What is Premenstrual Dysphoria Disorder (PMDD)?
Premenstrual dysphoric disorder (PMDD) is a very severe form of premenstrual syndrome (PMS), which can cause many emotional and physical symptoms every month during the week or two before you start your period. It is sometimes referred to as ‘severe PMS’.
While many people who are able to have periods may experience some mild symptoms of PMS, if you have PMDD these symptoms are much worse and can have a serious impact on your life. Experiencing PMDD can make it difficult to work, socialise and have healthy relationships. In some cases, it can also lead to suicidal thoughts.
According to the diagnostic criteria for PMDD as outlined in the American Psychiatric Association’s Diagnostic and Statistical Manual of Mental Disorders (DSM):
- You must have five or more severe symptoms that occur during the time between ovulation and your period.
- These symptoms must go away during your period and not return for at least another couple of weeks when your next luteal phase starts.
- These symptoms must also interfere with your work or school, your relationships with family, friends, and/or coworkers and your usual social activities.
You have to have at least one of the following symptoms to have the diagnosis of PMDD:
- very labile moods like mood swings, increased sensitivity to rejection, and/or sudden sadness or tearfulness
- marked irritability or anger
- depressed mood
- marked anxiety and tension
In addition, you may also have any one or more of the following symptoms to make a total of five or more symptoms:
- decreased interest in your usual activities
- difficulty concentrating
- lack of energy
- overeating or food cravings
- changes in your sleep habits
- feeling overwhelmed or out of control
- physical symptoms like breast tenderness or swelling, joint pain or muscle aches, feeling bloated, and or weight gain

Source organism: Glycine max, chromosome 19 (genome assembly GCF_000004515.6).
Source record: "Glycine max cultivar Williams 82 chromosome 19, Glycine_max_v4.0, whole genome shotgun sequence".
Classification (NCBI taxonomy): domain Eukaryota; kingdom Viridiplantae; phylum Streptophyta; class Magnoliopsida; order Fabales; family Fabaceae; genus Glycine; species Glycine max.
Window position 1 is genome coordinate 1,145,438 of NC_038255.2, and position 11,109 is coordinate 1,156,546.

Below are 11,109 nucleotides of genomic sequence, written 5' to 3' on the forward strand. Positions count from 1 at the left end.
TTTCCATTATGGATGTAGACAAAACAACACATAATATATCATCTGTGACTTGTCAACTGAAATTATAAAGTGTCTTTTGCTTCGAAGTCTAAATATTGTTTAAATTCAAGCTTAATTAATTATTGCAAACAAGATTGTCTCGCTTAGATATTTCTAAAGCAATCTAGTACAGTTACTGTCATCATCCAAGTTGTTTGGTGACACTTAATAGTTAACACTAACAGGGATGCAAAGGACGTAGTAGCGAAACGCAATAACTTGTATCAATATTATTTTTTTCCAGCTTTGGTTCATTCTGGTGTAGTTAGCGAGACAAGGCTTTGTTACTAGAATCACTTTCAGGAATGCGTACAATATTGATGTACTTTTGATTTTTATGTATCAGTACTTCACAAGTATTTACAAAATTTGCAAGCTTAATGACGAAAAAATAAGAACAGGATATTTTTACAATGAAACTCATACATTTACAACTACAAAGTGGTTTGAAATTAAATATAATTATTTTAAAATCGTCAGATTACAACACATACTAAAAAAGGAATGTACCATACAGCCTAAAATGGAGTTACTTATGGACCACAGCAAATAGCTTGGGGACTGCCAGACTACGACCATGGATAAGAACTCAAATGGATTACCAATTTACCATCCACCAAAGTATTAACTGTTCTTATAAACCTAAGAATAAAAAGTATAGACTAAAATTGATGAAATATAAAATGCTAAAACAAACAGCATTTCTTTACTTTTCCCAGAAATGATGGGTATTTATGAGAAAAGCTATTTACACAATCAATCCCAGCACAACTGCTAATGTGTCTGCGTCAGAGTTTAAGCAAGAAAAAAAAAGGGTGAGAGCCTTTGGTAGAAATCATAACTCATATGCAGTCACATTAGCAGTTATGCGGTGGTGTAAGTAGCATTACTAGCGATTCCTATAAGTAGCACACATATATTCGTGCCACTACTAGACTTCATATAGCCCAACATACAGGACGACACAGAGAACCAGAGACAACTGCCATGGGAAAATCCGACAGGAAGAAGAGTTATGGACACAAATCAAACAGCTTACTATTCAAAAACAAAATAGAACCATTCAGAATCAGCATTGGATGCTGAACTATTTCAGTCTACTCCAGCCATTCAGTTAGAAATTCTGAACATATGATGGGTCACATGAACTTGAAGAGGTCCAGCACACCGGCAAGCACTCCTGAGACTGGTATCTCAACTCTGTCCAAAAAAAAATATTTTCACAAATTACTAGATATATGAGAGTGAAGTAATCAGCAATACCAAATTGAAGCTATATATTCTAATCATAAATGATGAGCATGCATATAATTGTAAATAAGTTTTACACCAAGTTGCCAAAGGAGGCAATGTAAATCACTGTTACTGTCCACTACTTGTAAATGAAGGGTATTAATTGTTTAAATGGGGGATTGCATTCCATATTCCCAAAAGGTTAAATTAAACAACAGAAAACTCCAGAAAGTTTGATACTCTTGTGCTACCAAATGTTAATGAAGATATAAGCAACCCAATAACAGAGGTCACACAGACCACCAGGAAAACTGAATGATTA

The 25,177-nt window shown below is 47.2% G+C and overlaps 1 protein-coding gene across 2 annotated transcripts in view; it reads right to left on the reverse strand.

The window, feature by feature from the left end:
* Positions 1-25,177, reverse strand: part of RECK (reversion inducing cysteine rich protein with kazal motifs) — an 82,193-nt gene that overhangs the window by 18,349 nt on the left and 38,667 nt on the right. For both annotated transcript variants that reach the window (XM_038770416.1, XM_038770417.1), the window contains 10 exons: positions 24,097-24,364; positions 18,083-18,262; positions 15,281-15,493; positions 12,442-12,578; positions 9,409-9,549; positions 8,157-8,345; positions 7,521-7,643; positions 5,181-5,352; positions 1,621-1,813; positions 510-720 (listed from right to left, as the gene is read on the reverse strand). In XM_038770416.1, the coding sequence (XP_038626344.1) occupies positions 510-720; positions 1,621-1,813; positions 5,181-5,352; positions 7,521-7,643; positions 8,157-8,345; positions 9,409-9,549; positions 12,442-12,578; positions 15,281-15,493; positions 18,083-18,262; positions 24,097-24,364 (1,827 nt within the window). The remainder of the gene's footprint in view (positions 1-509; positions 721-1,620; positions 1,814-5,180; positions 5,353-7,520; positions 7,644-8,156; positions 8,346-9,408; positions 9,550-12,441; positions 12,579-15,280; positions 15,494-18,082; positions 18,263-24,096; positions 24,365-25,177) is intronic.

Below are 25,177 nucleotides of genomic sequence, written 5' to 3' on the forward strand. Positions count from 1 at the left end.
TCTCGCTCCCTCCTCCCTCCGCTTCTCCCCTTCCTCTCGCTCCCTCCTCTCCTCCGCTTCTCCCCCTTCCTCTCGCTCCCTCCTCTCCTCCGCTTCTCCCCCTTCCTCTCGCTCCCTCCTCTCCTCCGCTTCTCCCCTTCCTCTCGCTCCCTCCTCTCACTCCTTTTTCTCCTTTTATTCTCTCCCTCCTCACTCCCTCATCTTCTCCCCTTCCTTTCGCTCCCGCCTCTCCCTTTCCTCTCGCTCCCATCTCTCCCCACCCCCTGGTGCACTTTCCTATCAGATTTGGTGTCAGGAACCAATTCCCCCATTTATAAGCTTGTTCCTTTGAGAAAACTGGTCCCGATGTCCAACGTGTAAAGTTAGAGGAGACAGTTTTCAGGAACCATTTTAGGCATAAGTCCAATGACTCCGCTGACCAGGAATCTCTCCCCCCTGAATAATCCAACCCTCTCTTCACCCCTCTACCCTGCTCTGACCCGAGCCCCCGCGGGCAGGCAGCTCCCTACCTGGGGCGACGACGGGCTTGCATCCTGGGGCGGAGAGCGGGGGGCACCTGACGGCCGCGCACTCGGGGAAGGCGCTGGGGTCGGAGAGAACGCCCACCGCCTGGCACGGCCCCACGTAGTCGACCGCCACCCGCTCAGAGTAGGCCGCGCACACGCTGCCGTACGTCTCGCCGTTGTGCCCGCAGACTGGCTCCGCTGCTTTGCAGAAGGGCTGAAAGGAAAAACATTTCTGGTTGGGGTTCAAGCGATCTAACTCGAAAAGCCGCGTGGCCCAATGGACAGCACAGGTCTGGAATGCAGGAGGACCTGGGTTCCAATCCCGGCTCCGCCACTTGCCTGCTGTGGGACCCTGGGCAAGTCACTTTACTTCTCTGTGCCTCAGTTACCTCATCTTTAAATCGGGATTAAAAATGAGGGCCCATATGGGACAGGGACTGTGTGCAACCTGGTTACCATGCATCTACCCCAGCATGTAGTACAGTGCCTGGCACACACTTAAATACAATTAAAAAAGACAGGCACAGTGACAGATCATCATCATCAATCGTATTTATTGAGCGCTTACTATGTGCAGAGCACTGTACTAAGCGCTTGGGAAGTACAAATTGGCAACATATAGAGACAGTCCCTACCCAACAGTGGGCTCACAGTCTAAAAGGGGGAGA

As a mood disorder, PMDD is believed to be triggered by fluctuating hormone levels altering the production or effectiveness of neurotransmitters, including serotonin and dopamine.
Reproductive hormones—namely estrogen and progesterone—interact with brain chemicals and can influence mood. Estrogen and progesterone are produced by the ovaries and the levels of these hormones fluctuate during a regular menstrual cycle.
PMDD is not necessarily the result of a hormonal imbalance or deficiency, though your doctor will probably run tests to rule that out.
PMDD symptoms are limited to the luteal phase of the menstrual cycle, which occurs between ovulation and the first day of bleeding. In a typical 28 day menstrual cycle this corresponds to cycle days 14 to 28.
At ovulation, the ovaries begin to increase the production of progesterone, which is then converted into allopregnanolone (ALLO). Progesterone and ALLO levels continue to rise until the start of your period, at which point they rapidly drop.
The exact cause is not known, but researchers have two theories: women with PMDD either experience a change in GABA-receptor sensitivity to ALLO in the luteal phase or there is a defect in ALLO production during the luteal phase.
After ovulation, estrogen levels drop. Estrogen interacts with several brain chemicals that control your mood, in particular, serotonin. Serotonin is important for regulating many functions, including mood, sleep, and appetite. Serotonin also influences your cognition, or how you acquire, process, and perceive information from your environment. Estrogen promotes the positive effects of serotonin.
Women with PMDD may experience an exaggerated drop in serotonin levels. Low serotonin levels are associated with the depressed mood, food cravings, and impaired cognitive functioning of PMDD. This is why selective serotonin receptor inhibitors (SSRIs) is the top treatment for PMDD.